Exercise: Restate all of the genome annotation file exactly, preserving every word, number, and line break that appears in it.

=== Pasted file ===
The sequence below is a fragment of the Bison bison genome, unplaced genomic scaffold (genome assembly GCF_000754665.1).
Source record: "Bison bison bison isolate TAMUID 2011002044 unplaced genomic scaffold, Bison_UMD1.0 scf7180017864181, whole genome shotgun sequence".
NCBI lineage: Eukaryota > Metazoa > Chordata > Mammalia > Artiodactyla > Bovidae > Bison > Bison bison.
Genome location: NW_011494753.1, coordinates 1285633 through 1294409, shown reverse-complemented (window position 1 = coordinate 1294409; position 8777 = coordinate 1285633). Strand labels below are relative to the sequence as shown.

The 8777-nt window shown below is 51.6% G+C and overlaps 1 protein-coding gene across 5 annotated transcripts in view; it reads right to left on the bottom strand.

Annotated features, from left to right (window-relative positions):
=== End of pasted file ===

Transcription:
The sequence below is a fragment of the Bison bison genome, unplaced genomic scaffold (genome assembly GCF_000754665.1).
Source record: "Bison bison bison isolate TAMUID 2011002044 unplaced genomic scaffold, Bison_UMD1.0 scf7180017864181, whole genome shotgun sequence".
NCBI lineage: Eukaryota > Metazoa > Chordata > Mammalia > Artiodactyla > Bovidae > Bison > Bison bison.
Genome location: NW_011494753.1, coordinates 1285633 through 1294409, shown reverse-complemented (window position 1 = coordinate 1294409; position 8777 = coordinate 1285633). Strand labels below are relative to the sequence as shown.

The 8777-nt window shown below is 51.6% G+C and overlaps 1 protein-coding gene across 5 annotated transcripts in view; it reads right to left on the bottom strand.

Annotated features, from left to right (window-relative positions):